@cyclinglady - Thank you too! I'm trying not to freak out in general. Sometimes I succeed, and sometimes I fail. It's good to know that the numbers aren't something I have to specifically freak out about. My biopsy pathology report stated that I had "partial blunting" with some "normal architecture." I'm clinging to the "normal architecture" part in the hopes that I didn't completely destroy my poor small intestines. I couldn't get a very detailed path report. Every time I asked I got blank looks. I'm just glad that I got multiple samples taken. It was hard to get my biopsy done. They wanted me to wait a month just to see a GI specialist, and then get a referral. I was feeling worse and worse, so I kept pushing and got a biopsy when there was a cancellation. Advocating is hard enough, but doing it when feeling lousy is lousy. I'll keep telling myself that things will get better. Hopefully I'll start to believe it. :) 

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49 minutes ago, Sara789 said:

@tessa25 - Thank you! I'm on a whole foods diet except for some marinated artichoke hearts, almond milk, and goat cheese (all checked with the supplier to be gluten-free...fingers-crossed).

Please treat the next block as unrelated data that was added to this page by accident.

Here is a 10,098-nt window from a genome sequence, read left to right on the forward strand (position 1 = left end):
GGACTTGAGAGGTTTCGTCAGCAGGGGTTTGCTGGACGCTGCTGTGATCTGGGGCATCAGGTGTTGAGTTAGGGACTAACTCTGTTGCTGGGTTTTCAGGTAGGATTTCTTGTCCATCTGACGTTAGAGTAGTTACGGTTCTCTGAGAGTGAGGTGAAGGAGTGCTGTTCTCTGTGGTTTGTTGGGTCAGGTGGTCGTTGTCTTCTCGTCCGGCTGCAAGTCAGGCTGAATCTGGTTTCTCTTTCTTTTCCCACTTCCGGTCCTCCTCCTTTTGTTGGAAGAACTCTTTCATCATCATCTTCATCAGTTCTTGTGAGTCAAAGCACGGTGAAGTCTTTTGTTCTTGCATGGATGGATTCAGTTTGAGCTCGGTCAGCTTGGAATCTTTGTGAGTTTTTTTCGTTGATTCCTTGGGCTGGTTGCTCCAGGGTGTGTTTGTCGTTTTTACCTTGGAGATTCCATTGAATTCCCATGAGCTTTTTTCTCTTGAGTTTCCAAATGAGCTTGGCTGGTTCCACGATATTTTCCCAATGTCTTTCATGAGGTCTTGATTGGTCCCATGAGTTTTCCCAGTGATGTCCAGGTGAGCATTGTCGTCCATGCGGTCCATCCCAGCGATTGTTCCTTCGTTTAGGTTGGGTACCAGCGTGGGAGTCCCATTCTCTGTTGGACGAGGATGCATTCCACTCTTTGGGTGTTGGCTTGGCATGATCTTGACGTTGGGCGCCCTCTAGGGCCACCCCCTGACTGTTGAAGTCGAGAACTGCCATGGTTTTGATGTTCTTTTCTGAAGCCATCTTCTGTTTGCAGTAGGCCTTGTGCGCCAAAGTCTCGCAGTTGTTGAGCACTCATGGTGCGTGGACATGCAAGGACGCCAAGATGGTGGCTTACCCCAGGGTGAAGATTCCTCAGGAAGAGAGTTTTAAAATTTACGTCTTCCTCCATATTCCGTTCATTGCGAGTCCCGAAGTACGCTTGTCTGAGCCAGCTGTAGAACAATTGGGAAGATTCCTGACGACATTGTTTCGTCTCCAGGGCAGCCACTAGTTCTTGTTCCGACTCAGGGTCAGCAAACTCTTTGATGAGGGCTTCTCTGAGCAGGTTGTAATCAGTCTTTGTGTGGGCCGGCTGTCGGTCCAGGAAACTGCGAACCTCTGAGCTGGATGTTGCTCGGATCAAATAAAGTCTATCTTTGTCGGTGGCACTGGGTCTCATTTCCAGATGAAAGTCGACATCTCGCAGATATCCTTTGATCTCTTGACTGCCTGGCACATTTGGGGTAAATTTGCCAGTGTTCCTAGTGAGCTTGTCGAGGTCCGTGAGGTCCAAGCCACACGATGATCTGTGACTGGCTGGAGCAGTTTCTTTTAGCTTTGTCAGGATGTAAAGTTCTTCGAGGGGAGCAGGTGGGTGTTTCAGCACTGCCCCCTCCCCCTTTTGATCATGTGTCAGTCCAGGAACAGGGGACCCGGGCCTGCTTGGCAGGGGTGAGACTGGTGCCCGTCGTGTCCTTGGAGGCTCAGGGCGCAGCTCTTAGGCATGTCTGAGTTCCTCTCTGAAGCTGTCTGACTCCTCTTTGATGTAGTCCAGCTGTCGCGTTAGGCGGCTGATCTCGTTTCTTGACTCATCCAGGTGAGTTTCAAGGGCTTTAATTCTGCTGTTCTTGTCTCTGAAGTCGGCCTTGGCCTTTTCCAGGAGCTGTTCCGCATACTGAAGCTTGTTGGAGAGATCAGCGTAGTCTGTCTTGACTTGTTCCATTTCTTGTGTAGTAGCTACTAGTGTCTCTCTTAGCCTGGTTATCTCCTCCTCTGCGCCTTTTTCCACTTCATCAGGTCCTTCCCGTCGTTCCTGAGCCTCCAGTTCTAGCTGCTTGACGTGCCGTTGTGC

I think marinated artichoke hearts are acidic. I'm surprised they don't bother you. But everybody is different. Think of it this way. If you've ever had a canker sore in your mouth, don't eat or drink anything you would not be willing to touch a painful canker sore with.

Almond and coconut Kind bars can sit in your car. But they currently make me nauseous. Too hard to digest compared to soft foods.

 

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@tessa25 - I only use a small amount of diced artichoke hearts in my chicken bean salad. No dressing since the marinade is enough for me. I don't eat them by themselves. It doesn't seem to bother me, but maybe I should give those up too while I'm in the healing stage? I've also read people giving up beans, but I worry about giving up the fiber.